Ticketmaster and FastBooking Hacked. Lessons Learned?

Fool me once, shame on you. Fool me twice, shame on me. In June of 2018, Ticketmaster announced a data breach that affected potentially five percent of their entire customer database. This breach may have resulted in the theft of confidential data to include customer payment details and more. Ticketmaster’s website security was compromised by a malware-laden chatbot which they had installed on quite a few of the Ticketmaster websites worldwide. This is deja vu all over again, as only a few months prior malware-laden chatbots brought breaches to Sears, Delta Airlines, and Best Buy. Think carefully about installing third-party web services and giving them access to your cloud infrastructure before your security operations center team has a chance to thoroughly audit their security and evaluate the risk of integrating their services with your own critical cloud infrastructure. The cyberattackers compromising chatbots on Ticketmaster may have collected names, emails, payment details, and other key login information. On the other side of the world, Paris-based FastBooking, a firm that sells hotel booking software, was hacked by a malicious attack that may have possibly impacted the data and customers of over 1,000 hotels across the world. To give you a sense of how big this breach could be, consider that in Japan, as reported so far, the FastBooking breach impacted over 380 Japan-based hotels; just one impacted Japanese hotel chain noted that it impacted the information of an estimated 124,000 of their guests. In this case of the FastBooking breach, the attacker identified a vulnerability in an application hosted on the FastBooking server, which in turn was exploited to install malicious software. As always, you are only as strong as your weakest cloud infrastructure link. Think carefully about all of your SaaS vendor services and integrating them with your cloud infrastructure. Proceed cautiously until your security operations center team has a chance to thoroughly audit their security and assess their risk as a potential vendor. The use of CipherCloud’s award-winning cloud access security broker (CASB+) can help lock down your cloud applications and protect them against all of the common cloud threats. We can stop malware and attacker tools, and meet advanced persistent threats (APTs) head-on. To learn more, request a CASB+ trial to see how it can better fit your needs.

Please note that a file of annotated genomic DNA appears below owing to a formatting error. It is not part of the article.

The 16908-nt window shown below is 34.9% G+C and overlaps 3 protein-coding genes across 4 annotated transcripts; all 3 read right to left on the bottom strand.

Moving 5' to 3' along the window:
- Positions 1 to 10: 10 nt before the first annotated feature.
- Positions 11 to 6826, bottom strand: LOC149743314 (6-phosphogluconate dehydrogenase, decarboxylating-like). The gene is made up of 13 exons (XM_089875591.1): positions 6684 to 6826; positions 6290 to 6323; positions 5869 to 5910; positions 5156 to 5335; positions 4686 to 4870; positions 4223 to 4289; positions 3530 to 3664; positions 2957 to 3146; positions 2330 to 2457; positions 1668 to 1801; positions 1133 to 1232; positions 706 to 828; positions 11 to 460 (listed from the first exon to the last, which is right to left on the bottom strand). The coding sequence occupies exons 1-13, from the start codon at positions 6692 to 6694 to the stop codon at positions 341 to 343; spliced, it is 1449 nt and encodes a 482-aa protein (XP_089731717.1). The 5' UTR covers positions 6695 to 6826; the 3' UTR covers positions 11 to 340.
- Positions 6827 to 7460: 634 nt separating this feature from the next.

*** This is a Security Bloggers Network syndicated blog from CASB Vendors | Cloud Access Control Security Companies | CipherCloud authored by CipherCloud. Read the original post at:

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